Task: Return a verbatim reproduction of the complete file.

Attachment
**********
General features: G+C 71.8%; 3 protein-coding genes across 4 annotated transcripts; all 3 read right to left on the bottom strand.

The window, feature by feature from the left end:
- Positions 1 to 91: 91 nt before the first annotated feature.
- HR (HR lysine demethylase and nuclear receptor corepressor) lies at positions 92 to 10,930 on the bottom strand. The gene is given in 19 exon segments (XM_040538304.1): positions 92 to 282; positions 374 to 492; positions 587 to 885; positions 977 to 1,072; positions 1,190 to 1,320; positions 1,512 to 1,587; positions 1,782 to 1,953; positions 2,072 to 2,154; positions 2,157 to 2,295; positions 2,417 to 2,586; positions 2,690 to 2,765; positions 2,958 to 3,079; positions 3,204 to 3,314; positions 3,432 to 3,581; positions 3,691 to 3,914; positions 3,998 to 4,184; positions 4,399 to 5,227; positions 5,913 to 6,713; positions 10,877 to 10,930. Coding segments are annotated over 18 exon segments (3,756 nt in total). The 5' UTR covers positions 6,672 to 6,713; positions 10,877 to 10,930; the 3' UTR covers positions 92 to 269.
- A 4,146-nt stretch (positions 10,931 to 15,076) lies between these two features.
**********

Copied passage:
General features: G+C 71.8%; 3 protein-coding genes across 4 annotated transcripts; all 3 read right to left on the bottom strand.

The window, feature by feature from the left end:
- Positions 1 to 91: 91 nt before the first annotated feature.
- HR (HR lysine demethylase and nuclear receptor corepressor) lies at positions 92 to 10,930 on the bottom strand. The gene is given in 19 exon segments (XM_040538304.1): positions 92 to 282; positions 374 to 492; positions 587 to 885; positions 977 to 1,072; positions 1,190 to 1,320; positions 1,512 to 1,587; positions 1,782 to 1,953; positions 2,072 to 2,154; positions 2,157 to 2,295; positions 2,417 to 2,586; positions 2,690 to 2,765; positions 2,958 to 3,079; positions 3,204 to 3,314; positions 3,432 to 3,581; positions 3,691 to 3,914; positions 3,998 to 4,184; positions 4,399 to 5,227; positions 5,913 to 6,713; positions 10,877 to 10,930. Coding segments are annotated over 18 exon segments (3,756 nt in total). The 5' UTR covers positions 6,672 to 6,713; positions 10,877 to 10,930; the 3' UTR covers positions 92 to 269.
- A 4,146-nt stretch (positions 10,931 to 15,076) lies between these two features.